I have written in the past (http://simonkerrhfblog.blogspot.com/2009/11/gathering-assets-still-difficult-for.html , http://simonkerrhfblog.blogspot.com/2010/01/excess-supply-of-emerging-managers-to.html ) that my expectation is that emerging manager hedge funds will find raising capital difficult. Part of the reason for this view is the shrinkage of seeding capital providers. Infovest21 is the source for this overviewing of the status quo in hedge fund seeding:
The size of assets committed in the overall seeding industry dropped in 2008/2009 as has the number of seeders actively providing seeding capital.
Seeding is very resource-intensive. It requires sourcing a wide range of proposals, having the skills and resources to analyze diverse strategies, having negotiating skills and helping put businesses together. This cuts down on the number of firms that can do it, says Patric de Gentile- Williams of FRM’s Capital Advisors. “People are getting out of seeding business because it is a very hard business – you need to find the talent, be a risk manager of the talent and have a disciplined marketing plan for the business,” adds Anthony Scaramucci of Skybridge Capital.
In 2007, there were 50-90 seeders. Today, there are just a handful of active seeders. Many of the active seeders don’t expect the seeding activity to get back to 2007 levels. Many key personnel at some of the larger seeders have left. Many are virtually out of the business but not publicly admitting to that, says one seeder.
The vast majority of seeders were a part of larger businesses. Those businesses became stressed by events in 2008 and had to refocus on their core business at the expense of their peripheral business. “Where seeding was a peripheral activity, it had to be sacrificed even though this is the one of the best times for seeding. In addition, some seeders were within investment banks and were using capital from the bank’s balance sheet. When 2008 arose, much of that capital was withdrawn,” adds Gentile-Williams.
It may be tough for some of the fund of funds’ seeders to come back. Scaramucci says, “If they don’t have the right resources in their organization, then they think they’re in the funds of funds business as a seeder. They’re not in the funds of funds business: they’re in the private equity/intellectual capital management business…When a fund of funds goes into the seeder business, they approach it the way funds of funds would. They don’t get deal terms right. They’re not partnering as tightly with the manager.”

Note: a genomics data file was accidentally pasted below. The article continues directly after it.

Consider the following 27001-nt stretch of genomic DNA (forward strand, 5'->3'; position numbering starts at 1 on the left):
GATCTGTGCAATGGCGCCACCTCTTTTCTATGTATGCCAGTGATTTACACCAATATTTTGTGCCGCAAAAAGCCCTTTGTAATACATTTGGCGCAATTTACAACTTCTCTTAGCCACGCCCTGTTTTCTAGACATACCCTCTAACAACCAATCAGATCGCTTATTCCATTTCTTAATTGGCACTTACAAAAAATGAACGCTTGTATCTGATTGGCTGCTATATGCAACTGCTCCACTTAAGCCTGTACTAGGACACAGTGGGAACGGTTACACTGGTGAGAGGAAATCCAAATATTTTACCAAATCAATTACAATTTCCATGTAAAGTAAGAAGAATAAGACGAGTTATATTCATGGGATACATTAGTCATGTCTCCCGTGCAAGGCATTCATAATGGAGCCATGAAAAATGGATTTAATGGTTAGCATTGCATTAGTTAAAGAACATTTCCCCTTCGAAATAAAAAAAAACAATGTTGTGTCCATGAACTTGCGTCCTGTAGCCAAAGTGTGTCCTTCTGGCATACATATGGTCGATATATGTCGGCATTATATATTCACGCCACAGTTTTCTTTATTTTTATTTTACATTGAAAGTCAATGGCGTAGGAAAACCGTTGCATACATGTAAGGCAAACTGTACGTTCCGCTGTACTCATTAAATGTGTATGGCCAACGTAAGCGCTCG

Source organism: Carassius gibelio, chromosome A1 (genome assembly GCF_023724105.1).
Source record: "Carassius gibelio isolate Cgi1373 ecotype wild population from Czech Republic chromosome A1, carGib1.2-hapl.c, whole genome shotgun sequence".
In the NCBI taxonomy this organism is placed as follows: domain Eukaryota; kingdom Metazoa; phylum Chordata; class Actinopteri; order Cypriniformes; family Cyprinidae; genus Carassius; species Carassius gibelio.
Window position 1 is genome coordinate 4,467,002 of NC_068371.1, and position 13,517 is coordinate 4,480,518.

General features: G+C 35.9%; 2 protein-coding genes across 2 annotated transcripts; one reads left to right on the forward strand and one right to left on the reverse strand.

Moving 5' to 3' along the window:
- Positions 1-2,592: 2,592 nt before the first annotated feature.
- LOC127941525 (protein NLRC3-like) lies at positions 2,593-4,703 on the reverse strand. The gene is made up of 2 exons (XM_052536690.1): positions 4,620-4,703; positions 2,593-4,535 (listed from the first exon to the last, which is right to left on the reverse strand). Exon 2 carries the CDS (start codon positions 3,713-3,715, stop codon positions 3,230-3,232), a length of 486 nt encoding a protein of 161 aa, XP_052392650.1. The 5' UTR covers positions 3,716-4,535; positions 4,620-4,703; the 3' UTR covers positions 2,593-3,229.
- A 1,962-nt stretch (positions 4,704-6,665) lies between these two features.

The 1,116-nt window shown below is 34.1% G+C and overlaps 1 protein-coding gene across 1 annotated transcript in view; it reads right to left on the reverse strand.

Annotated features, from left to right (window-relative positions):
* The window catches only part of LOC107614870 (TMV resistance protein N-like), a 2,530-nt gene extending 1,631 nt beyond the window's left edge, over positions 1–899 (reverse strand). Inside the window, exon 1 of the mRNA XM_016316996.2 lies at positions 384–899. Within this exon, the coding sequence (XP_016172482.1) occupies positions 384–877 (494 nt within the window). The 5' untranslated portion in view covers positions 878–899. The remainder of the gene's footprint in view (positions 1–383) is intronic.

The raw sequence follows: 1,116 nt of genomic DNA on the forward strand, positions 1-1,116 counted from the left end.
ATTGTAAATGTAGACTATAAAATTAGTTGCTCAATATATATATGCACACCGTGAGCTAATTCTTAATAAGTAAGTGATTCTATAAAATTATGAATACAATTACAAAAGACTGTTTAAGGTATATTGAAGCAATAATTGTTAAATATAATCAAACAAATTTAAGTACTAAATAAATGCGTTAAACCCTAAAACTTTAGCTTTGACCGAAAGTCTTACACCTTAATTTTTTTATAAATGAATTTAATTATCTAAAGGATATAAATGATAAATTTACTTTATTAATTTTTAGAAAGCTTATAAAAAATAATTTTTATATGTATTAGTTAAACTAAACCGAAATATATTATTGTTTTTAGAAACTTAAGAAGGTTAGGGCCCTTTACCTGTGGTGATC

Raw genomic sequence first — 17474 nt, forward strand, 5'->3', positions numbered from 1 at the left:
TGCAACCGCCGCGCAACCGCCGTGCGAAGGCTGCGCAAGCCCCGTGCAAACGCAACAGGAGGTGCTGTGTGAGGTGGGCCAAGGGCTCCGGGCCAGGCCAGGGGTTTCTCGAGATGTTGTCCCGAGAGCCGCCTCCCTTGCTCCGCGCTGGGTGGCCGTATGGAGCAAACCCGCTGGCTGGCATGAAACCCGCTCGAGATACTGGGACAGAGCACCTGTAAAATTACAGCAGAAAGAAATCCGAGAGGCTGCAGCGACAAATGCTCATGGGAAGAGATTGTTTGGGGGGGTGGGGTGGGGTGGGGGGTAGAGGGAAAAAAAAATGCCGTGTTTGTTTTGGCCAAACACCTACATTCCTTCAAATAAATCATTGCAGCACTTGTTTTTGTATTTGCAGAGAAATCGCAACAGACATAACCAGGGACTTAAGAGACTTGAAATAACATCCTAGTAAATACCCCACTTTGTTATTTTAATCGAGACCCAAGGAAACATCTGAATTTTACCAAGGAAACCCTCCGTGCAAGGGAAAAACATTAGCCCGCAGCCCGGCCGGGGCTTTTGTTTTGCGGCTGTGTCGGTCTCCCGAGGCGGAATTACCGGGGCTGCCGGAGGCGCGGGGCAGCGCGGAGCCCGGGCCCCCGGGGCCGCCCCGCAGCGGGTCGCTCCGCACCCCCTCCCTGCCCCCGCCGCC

In terms of seeing new candidates to be seeded, seeders say they haven’t seen a better environment. There are large numbers of talented people who want to be entrepreneurs who have been displaced by either the collapse of the firms they were with, whether hedge funds or investment banks, or are in an existing platform where they can’t supply enough capital.
Gentile-Williams observes that the first quarter of 2010 has been more active than last year. “The pipeline is very strong; eight or nine managers are in [our] pipeline which could lead to a transaction in the next few months.”
Asset raising at the seed level i.e. raising a new fund is still challenging, say a number of seeders.As general interest for hedge funds picks up, emerging managers will benefit. The challenging piece is that some of the established largest managers, who had been closed, opened up to new investment following the financial crisis. Some of the largest allocators are currently going directly to the larger funds.
If the hedge fund situation improves and liquidity returns to the market, former seeders could return but they will probably do one-off deals rather than a dedicated fund. It could be done as a side letter not as a cookie cutter fund, says a former seeder.
There will be more capital committed and new players. There will be a small number of large players. Some family offices and some institutions are seeding. On the family office side, seeding is often viewed opportunistically. For example, The Koffler Group seeds only one manager or so a year. It seeded EchoBridge with $20 million in 2008. Another example is Parly Company which has seeded about 25 funds in the past.
Some larger pensions are also entering the seeding arena. CalPERS is considering providing start-up money to hedge funds similar to what it has done with private equity. The UK pension fund Railpen is expected to start a hedge fund seeding operations in order to gain greater control of alternative assets. Details haven’t been publicly disclosed yet but sources expect the model will follow the CalPERS and Hermes’ models.
In 2010, New York State Common Retirement Fund seeded London-based Finisterre’s emerging market hedge fund with $250 million.